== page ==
The reality of Race & Racism Among Latinos …

7 min readMar 16, 2021
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There is a difference between using the terms Spanish, Hispanic and Latino.

Spanish is a language derived from Spain. “Spanish people” refers to people who are from Spain, just as English people are from England, and German people are from Germany. Hispanic refers to people who come from a Spanish-language background, while Latino is typically used to identify people who are from Latin America regardless of what language is spoken. In other words, you can be Hispanic and not be Latino, you can be Latino and not be Hispanic, you can even be Hispanic and not Spanish or you can be a combination of Hispanic and Latino if you choose to identify that way.

As most of us know Spaniards colonized most of Central and South America, as well as the Caribbean islands. In the Caribbean specifically they initially took ownership of the Natives that were already there, then eventually brought over Africans (as part of the slave trade). Unlike the British colonies, interracial mixing was not taboo. Most of the British colonial people came over as families (which is why they rarely intermixed), alternatively most of the Spaniards in the Caribbean were men, some decided to take Native or African wives. That’s how a good number of Puerto Ricans, Cubans and Dominicans became so mixed. Below you can see a diagram of how mixed people were categorized based on who their parents were.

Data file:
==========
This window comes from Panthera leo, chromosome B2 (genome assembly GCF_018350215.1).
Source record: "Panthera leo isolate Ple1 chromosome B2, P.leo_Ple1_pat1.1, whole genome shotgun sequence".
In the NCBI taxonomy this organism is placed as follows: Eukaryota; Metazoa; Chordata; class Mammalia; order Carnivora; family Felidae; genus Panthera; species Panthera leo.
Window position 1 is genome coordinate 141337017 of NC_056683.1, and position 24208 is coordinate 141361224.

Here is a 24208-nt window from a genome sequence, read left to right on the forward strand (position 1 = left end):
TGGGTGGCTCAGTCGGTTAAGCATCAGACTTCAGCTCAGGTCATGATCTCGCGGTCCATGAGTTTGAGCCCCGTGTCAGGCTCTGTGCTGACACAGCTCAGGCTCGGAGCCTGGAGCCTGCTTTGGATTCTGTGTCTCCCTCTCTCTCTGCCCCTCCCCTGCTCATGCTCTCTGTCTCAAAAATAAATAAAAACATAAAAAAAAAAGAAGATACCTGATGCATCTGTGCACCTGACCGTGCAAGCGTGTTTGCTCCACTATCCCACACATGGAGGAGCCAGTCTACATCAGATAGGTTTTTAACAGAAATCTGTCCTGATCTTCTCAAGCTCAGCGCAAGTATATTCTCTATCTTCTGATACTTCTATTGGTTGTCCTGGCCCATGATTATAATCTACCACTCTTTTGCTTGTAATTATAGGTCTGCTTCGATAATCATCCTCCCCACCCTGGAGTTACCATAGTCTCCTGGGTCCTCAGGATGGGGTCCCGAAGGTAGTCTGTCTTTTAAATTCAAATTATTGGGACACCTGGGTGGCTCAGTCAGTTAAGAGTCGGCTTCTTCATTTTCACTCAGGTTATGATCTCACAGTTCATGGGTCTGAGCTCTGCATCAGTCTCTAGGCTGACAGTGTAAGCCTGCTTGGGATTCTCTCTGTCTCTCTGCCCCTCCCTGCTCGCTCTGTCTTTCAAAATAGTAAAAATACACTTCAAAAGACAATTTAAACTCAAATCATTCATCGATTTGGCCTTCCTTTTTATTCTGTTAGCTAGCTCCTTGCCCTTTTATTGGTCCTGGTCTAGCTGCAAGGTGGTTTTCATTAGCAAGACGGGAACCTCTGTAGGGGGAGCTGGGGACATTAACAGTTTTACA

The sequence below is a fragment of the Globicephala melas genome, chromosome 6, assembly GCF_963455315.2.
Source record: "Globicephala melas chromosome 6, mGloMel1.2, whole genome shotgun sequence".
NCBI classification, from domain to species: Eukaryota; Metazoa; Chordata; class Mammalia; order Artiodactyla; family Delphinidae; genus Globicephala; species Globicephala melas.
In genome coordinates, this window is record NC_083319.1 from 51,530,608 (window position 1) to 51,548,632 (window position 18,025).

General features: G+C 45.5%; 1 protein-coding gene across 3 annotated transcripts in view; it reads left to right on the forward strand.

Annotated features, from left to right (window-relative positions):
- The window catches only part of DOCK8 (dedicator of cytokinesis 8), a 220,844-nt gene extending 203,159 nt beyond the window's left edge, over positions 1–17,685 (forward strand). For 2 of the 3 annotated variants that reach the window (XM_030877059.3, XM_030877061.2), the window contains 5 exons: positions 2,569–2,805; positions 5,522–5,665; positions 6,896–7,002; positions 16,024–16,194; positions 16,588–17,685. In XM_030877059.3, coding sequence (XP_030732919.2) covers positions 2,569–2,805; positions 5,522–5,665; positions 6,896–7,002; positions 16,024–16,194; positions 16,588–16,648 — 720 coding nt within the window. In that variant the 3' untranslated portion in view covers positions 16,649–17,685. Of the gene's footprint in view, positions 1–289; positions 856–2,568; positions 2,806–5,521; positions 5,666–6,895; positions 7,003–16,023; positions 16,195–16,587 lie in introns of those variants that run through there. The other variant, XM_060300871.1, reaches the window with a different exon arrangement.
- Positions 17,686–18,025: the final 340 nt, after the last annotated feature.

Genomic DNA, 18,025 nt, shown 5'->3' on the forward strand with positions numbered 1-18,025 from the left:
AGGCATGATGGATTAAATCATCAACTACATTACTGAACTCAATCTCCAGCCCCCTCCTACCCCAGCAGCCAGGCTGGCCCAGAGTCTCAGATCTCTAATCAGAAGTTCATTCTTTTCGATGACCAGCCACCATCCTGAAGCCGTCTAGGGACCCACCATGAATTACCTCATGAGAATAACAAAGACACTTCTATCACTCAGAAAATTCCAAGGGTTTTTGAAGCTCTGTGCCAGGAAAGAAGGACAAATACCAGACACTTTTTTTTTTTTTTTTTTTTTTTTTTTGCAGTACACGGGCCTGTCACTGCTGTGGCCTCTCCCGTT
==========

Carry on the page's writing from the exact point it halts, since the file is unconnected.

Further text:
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That being said. we must debunk the myth that “Latino/Hispanic” people are a mix of the 3 races. Yes, there are a good number of Latinos that can claim a significant mixture, but there is also a significant portion that can not make that claim. There are “Hispanic/Latino” people who have mostly (if not all) European ancestry, there are “Hispanic/Latino” people who have mostly African ancestry, and then there are also Latinos who are just a mix of 2 of the 3 races (i.e. European/Native, African/Native, European/African). So, as a whole, yes, we are a mixed people but, individually there are levels to the mixing.

The terms “Latino/Hispanic” can also be controversial to some. Contrary to popular belief, Latino/Hispanic is not a race. Latino is a term…


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